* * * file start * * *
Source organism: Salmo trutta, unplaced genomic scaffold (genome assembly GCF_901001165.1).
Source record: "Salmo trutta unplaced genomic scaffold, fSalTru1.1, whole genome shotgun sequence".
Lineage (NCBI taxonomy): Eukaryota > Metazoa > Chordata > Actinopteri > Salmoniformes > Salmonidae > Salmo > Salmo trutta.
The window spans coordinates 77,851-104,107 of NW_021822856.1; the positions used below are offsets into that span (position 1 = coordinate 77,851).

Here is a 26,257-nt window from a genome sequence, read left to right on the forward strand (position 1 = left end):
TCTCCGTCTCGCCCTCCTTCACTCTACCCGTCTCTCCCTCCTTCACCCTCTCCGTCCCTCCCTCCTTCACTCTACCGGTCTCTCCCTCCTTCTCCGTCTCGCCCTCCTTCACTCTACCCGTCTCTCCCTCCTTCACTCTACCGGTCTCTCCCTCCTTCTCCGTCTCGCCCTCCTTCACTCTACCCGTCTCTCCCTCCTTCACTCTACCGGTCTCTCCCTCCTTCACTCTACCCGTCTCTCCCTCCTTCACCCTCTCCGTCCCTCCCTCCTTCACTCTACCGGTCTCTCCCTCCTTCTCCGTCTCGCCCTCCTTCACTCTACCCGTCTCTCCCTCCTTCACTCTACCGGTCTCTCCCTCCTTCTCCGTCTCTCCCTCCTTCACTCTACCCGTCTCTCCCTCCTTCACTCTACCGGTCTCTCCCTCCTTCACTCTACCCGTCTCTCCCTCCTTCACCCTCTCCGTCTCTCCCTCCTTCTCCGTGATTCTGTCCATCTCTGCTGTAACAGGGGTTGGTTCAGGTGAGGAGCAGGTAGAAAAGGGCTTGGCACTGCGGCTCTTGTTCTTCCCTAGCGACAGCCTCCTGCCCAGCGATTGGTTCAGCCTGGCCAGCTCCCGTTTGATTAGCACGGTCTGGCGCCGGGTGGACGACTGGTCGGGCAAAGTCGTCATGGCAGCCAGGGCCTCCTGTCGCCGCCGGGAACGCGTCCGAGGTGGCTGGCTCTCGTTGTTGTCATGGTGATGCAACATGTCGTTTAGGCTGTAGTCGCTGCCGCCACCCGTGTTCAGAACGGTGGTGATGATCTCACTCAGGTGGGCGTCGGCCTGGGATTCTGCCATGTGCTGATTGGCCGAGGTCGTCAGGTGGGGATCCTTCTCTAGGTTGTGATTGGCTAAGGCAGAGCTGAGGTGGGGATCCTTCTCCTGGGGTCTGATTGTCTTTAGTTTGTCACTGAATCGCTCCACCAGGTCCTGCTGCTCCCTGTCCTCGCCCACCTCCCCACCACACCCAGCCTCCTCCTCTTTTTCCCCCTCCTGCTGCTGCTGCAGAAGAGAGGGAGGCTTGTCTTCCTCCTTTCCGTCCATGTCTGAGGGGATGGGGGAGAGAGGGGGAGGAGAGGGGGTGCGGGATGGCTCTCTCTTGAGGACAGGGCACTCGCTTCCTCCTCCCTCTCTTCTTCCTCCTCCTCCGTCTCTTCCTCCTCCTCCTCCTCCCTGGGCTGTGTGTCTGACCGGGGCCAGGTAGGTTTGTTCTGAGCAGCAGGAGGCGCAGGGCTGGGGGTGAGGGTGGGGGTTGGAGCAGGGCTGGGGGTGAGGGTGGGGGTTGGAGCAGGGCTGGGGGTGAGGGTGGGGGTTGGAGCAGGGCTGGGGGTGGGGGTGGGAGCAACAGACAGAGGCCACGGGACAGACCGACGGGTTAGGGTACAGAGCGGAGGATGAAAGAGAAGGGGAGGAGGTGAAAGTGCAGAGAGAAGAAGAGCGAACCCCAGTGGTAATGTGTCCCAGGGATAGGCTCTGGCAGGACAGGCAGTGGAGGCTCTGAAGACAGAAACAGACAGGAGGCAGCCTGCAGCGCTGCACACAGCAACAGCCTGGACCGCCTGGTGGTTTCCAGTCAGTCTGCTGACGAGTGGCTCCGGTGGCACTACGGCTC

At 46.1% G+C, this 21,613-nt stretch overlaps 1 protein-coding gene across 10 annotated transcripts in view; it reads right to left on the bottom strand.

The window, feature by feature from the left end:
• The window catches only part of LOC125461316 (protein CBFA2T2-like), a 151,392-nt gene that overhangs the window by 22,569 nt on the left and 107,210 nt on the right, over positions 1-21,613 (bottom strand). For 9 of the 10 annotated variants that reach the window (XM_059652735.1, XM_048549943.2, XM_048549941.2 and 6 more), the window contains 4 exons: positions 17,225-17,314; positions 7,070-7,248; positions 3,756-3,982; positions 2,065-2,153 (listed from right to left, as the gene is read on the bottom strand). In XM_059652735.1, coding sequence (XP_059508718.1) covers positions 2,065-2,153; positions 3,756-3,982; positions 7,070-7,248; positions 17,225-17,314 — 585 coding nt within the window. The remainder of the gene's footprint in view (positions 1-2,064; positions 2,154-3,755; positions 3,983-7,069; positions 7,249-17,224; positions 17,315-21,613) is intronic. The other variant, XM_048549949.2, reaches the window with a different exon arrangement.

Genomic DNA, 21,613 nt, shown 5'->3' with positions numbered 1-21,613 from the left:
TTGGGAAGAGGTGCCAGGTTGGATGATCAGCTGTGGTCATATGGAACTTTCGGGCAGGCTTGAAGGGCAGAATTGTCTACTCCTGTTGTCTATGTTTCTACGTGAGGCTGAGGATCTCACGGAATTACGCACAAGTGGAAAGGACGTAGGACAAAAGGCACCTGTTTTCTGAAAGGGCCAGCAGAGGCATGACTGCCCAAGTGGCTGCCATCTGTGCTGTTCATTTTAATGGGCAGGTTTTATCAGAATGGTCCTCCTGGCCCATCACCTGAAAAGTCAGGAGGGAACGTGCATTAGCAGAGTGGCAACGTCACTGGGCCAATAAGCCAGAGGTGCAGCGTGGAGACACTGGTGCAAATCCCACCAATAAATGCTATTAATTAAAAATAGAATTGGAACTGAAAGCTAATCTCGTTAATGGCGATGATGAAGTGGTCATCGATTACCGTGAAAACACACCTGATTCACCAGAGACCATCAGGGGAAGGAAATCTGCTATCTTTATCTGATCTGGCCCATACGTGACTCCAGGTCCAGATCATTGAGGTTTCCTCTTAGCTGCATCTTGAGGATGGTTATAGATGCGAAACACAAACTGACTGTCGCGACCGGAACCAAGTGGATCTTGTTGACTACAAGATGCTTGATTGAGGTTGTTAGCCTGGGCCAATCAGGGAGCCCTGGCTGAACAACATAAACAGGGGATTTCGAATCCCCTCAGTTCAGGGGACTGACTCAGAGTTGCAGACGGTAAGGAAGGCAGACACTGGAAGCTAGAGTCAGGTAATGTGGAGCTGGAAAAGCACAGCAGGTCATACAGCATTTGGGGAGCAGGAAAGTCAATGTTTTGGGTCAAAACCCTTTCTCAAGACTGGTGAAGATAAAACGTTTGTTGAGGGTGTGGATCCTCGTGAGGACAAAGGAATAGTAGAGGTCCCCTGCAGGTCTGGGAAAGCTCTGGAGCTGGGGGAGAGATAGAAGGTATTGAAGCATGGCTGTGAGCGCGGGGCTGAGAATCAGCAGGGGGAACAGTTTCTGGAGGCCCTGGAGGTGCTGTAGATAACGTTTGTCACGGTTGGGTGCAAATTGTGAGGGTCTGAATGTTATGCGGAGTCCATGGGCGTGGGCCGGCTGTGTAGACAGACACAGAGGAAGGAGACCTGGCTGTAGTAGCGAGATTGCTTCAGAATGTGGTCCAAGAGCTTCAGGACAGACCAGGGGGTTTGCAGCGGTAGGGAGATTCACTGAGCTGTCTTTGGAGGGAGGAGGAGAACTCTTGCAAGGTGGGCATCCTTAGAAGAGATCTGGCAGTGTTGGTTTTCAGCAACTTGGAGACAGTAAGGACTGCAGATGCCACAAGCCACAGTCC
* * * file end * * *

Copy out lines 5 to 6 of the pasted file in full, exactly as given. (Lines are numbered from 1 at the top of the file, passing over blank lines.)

Here is a 26,257-nt window from a genome sequence, read left to right on the forward strand (position 1 = left end):
TCTCCGTCTCGCCCTCCTTCACTCTACCCGTCTCTCCCTCCTTCACCCTCTCCGTCCCTCCCTCCTTCACTCTACCGGTCTCTCCCTCCTTCTCCGTCTCGCCCTCCTTCACTCTACCCGTCTCTCCCTCCTTCACTCTACCGGTCTCTCCCTCCTTCTCCGTCTCGCCCTCCTTCACTCTACCCGTCTCTCCCTCCTTCACTCTACCGGTCTCTCCCTCCTTCACTCTACCCGTCTCTCCCTCCTTCACCCTCTCCGTCCCTCCCTCCTTCACTCTACCGGTCTCTCCCTCCTTCTCCGTCTCGCCCTCCTTCACTCTACCCGTCTCTCCCTCCTTCACTCTACCGGTCTCTCCCTCCTTCTCCGTCTCTCCCTCCTTCACTCTACCCGTCTCTCCCTCCTTCACTCTACCGGTCTCTCCCTCCTTCACTCTACCCGTCTCTCCCTCCTTCACCCTCTCCGTCTCTCCCTCCTTCTCCGTGATTCTGTCCATCTCTGCTGTAACAGGGGTTGGTTCAGGTGAGGAGCAGGTAGAAAAGGGCTTGGCACTGCGGCTCTTGTTCTTCCCTAGCGACAGCCTCCTGCCCAGCGATTGGTTCAGCCTGGCCAGCTCCCGTTTGATTAGCACGGTCTGGCGCCGGGTGGACGACTGGTCGGGCAAAGTCGTCATGGCAGCCAGGGCCTCCTGTCGCCGCCGGGAACGCGTCCGAGGTGGCTGGCTCTCGTTGTTGTCATGGTGATGCAACATGTCGTTTAGGCTGTAGTCGCTGCCGCCACCCGTGTTCAGAACGGTGGTGATGATCTCACTCAGGTGGGCGTCGGCCTGGGATTCTGCCATGTGCTGATTGGCCGAGGTCGTCAGGTGGGGATCCTTCTCTAGGTTGTGATTGGCTAAGGCAGAGCTGAGGTGGGGATCCTTCTCCTGGGGTCTGATTGTCTTTAGTTTGTCACTGAATCGCTCCACCAGGTCCTGCTGCTCCCTGTCCTCGCCCACCTCCCCACCACACCCAGCCTCCTCCTCTTTTTCCCCCTCCTGCTGCTGCTGCAGAAGAGAGGGAGGCTTGTCTTCCTCCTTTCCGTCCATGTCTGAGGGGATGGGGGAGAGAGGGGGAGGAGAGGGGGTGCGGGATGGCTCTCTCTTGAGGACAGGGCACTCGCTTCCTCCTCCCTCTCTTCTTCCTCCTCCTCCGTCTCTTCCTCCTCCTCCTCCTCCCTGGGCTGTGTGTCTGACCGGGGCCAGGTAGGTTTGTTCTGAGCAGCAGGAGGCGCAGGGCTGGGGGTGAGGGTGGGGGTTGGAGCAGGGCTGGGGGTGAGGGTGGGGGTTGGAGCAGGGCTGGGGGTGAGGGTGGGGGTTGGAGCAGGGCTGGGGGTGGGGGTGGGAGCAACAGACAGAGGCCACGGGACAGACCGACGGGTTAGGGTACAGAGCGGAGGATGAAAGAGAAGGGGAGGAGGTGAAAGTGCAGAGAGAAGAAGAGCGAACCCCAGTGGTAATGTGTCCCAGGGATAGGCTCTGGCAGGACAGGCAGTGGAGGCTCTGAAGACAGAAACAGACAGGAGGCAGCCTGCAGCGCTGCACACAGCAACAGCCTGGACCGCCTGGTGGTTTCCAGTCAGTCTGCTGACGAGTGGCTCCGGTGGCACTACGGCTC